Myth and Meaning

Through experience I find what I believe is the core problem of depression – a loss of meaning. In depression, meaning seems drained out of existence; there it all is – color, sound, smell, beauty, love, life all around and in front of you – so what? It is just there. Purpose and meaning are extracted. It all looks and feels like nothing. I think the barometer of joy and happiness in life is measured on the scale of the amount of meaning one finds in it. Physicist David Bohm suggested that meaning is the third principle that constitutes reality. Einstein saw the dual principle of matter and energy. Bohm suggested a third aspect to our very physics — matter, energy and meaning. Meaning is as much a part of our physical reality as the other two, and is unfolded from the other two. Depression is a result of a loss of this dimension. I’m speaking from experience. No one ever told me this.

I don’t know what causes bouts with depression. There are so many theories and ideas and doctors and analysts, so many who conscientiously diagnose and prescribe and listen, many times to the great benefit of others. I am 59 with a doctorate in depth psychology and have been helped and have been able to help in this area. But there is much more to the mystery than I believe we have yet encountered or articulated in general. As Robert Romanyshyn says, depression is not the cause, it is the cure. And Marie Louise von Franz says to go into depression, let it take you to where it is going, underneath all of the superficialities of life to where you can discover what it wants, what it has to say, its purpose, its meaning.

The trick is to be able to come back with what you find, to bridge the worlds. I saw a movie last night just as I was coming out of a strong bout with depression. The movie spoke to me in a gorgeous and timely way. It is called Ondine, a movie directed by Neil Jordan with Colin Ferrell starring (p.s. Colin Ferrell is one of my favorite actors ever.) The story is of an Irish fisherman who catches a woman in his fishing net. The movie deals with harsh realities, but shows the magic and mystery that a dimension of meaning contributes for all involved. It is that dimension which storytellers and movie makers and musicians and poets and artists consistently address that are utterly life-giving, that revolutionize and move life forward out of meaningless, repetitive, deadly spirals.

I was reminded of the following words in Jung’s Memories, Dreams, Reflections as I started to write on this. “Meaninglessness inhibits fullness of life and is therefore equivalent to illness. Meaning makes a great many things endurable – perhaps everything. No science will ever replace myth, and a myth cannot be made out of any science.” Myth is another dimension altogether.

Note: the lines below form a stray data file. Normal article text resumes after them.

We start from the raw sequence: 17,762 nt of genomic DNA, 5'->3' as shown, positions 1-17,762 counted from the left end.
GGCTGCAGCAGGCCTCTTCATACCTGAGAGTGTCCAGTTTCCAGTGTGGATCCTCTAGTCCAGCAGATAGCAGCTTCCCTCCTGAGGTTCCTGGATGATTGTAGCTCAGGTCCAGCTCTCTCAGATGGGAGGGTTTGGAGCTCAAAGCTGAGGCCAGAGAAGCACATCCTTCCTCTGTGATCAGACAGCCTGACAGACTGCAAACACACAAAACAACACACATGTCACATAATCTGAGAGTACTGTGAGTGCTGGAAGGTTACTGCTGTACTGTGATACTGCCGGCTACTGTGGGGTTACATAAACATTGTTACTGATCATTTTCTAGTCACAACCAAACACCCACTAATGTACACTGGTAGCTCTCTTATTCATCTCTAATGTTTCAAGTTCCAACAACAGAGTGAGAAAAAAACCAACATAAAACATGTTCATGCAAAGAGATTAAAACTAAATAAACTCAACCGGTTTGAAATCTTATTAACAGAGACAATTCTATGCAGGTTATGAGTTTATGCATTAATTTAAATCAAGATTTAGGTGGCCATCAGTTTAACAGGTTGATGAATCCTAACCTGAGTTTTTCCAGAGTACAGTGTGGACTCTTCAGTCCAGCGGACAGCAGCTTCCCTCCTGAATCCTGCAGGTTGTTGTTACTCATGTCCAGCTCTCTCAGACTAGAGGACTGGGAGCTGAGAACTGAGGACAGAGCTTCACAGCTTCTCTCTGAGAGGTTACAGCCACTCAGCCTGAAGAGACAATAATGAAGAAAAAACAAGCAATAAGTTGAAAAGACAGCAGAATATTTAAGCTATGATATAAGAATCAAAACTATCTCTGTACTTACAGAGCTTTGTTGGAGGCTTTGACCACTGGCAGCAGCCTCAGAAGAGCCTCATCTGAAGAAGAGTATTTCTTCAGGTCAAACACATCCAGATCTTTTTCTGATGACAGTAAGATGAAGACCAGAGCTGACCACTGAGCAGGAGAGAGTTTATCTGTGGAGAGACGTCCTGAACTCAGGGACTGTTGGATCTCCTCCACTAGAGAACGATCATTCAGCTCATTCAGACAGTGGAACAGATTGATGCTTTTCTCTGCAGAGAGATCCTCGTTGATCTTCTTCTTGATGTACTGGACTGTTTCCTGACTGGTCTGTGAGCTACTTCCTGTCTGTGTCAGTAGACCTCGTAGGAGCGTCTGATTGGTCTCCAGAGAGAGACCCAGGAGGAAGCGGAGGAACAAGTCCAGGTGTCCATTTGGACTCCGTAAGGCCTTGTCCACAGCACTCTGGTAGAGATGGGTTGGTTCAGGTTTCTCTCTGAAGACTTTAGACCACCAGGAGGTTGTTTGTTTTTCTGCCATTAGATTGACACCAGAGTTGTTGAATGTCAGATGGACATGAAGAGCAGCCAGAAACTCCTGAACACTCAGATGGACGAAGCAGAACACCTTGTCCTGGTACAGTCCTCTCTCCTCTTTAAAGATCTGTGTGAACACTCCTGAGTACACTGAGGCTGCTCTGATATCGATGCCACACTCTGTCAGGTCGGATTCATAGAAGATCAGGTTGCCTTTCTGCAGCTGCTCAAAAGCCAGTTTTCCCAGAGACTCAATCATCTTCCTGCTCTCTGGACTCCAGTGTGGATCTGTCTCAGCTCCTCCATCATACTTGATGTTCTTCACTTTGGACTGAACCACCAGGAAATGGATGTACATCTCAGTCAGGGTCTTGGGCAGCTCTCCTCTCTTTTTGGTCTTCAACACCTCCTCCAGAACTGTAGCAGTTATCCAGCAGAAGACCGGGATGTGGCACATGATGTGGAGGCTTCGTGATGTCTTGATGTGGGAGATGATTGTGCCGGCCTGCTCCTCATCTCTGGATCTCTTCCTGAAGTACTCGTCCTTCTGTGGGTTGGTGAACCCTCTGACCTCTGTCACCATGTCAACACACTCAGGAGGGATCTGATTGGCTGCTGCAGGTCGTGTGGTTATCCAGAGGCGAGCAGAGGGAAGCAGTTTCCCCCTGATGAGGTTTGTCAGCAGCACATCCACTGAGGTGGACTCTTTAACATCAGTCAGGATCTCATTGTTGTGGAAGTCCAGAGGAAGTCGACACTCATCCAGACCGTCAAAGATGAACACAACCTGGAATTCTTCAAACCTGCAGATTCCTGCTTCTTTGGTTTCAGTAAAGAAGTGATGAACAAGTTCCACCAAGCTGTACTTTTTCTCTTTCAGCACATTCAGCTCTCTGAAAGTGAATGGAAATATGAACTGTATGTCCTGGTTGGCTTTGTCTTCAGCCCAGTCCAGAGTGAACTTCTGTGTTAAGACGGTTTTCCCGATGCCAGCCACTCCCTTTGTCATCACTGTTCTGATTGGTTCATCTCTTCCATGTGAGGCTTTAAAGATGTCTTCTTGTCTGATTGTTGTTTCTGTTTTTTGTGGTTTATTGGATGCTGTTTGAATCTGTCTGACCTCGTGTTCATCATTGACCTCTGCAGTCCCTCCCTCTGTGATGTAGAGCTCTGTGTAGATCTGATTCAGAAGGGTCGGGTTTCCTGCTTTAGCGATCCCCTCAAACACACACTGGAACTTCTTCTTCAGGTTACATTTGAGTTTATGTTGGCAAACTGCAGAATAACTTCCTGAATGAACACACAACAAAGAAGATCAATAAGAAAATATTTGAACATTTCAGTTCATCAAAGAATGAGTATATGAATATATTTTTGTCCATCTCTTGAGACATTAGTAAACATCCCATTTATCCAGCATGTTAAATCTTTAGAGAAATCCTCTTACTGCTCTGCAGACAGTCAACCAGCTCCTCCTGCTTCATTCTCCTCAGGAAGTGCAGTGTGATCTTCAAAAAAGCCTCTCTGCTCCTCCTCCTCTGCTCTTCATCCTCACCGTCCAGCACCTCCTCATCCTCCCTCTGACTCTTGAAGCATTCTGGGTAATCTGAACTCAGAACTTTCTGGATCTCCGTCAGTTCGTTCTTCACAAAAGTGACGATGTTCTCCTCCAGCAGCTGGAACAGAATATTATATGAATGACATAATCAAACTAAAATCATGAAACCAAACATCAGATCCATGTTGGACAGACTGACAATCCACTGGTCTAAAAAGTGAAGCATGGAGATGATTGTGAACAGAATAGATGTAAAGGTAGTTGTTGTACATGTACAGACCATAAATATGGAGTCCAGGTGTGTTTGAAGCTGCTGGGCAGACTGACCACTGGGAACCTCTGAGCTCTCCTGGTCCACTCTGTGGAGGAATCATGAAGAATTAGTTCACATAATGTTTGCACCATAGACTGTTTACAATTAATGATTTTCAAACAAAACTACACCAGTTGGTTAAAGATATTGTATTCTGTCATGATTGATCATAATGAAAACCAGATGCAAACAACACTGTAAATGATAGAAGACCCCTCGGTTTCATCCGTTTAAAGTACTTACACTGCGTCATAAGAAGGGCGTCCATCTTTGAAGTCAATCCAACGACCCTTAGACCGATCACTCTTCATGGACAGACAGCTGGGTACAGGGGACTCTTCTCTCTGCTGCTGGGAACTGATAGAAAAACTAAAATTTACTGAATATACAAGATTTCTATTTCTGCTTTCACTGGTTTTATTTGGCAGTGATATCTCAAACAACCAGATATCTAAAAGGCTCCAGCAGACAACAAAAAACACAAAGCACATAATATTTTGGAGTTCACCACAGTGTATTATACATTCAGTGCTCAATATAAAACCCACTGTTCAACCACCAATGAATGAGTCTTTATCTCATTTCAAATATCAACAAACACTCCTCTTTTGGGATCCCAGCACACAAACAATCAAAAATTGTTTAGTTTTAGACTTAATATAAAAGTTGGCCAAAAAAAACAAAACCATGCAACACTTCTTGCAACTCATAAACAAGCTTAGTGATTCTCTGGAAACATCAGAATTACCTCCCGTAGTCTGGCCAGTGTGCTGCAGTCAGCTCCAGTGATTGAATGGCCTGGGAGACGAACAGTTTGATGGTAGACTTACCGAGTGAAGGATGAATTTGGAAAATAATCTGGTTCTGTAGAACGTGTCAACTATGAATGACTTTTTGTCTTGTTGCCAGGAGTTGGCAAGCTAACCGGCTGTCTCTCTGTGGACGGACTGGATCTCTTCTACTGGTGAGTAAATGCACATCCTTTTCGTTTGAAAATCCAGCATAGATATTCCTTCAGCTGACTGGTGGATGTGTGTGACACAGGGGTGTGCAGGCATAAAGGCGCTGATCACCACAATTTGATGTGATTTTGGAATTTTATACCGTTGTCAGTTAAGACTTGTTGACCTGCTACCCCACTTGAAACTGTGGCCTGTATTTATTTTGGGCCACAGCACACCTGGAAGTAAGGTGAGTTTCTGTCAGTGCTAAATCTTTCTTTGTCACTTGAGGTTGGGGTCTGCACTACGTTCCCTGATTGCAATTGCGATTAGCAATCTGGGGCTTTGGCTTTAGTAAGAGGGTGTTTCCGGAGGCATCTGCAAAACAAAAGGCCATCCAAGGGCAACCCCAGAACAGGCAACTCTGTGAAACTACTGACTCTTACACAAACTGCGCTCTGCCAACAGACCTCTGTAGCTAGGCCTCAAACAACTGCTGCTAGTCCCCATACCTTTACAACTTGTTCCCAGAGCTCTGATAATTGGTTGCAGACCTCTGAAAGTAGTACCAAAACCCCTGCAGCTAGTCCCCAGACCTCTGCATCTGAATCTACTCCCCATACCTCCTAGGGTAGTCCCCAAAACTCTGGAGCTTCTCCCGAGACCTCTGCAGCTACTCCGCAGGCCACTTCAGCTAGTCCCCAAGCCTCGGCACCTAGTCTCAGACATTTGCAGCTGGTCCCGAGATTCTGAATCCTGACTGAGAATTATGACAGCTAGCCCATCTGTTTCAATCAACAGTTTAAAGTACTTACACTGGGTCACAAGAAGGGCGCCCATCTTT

Star Wars, Harry Potter, fairy tales, Iron Man, the Greeks – without such as these we would be a lost species. If you have a friend who is depressed or find yourself in this state, sit with it until the meaning and the myth emerge. Some would say those are the stories that take one away from reality and lead to insanity. I say to be without them is insanity. I know whereof I speak.

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5 Responses to “Myth and Meaning”

  1. joyparker Says:

    Thank you for sharing this. I’ve had my own share of depression over the last year and have been finding my way out of it these past six weeks. And finding meaning is the key!

    By the way, I can’t believe you just watched Ondine. I just watched Ondine last week. How can it be that you and I are watching the same movies when we have never met and are a couple of thousand miles apart?

  2. Tayria Ward Says:

    I don’t know, Joy, out of the hundreds of movies and days available, it’s remarkable. The universe is definitely perking up our ears!

  3. Darita-Rose Alden Says:

    I am finding a lot of help regarding a long-term depression in reading Murray Stein’s In MidLife. It’s amazing that so many other people have had this experience of loss of things that were profoundly meaningful. It gives me serenity and detachment. Thank God for Jung and his students who became teachers.

  4. Tayria Ward Says:

    Finding meaning, perspective and connection is so life-giving, isn’t it? Murray Stein is so articulate. I am glad you’ve found his writing and that it is good to you.

  5. Jerry R. O'Neill Says:

    To discover meaning in myth and metaphor has been life-giving for me over the past seven-eight years helping me find my way out from the shadows of depression. Years confined to conventional images of faith and conservative spiritual practices, Carl Jung, Joseph Campbell, James Hillman, John O’Donohue, Thomas Moore and the poems and stories of W.B Yeats and James Joyce opened windows and doors allowing a fresh breeze of the spirit with thrilling synergistic currents of ancient and new to awaken and enliven my soul, the holy suddenly evident in and all around me giving me wing and heartbeat for life and ministry again.

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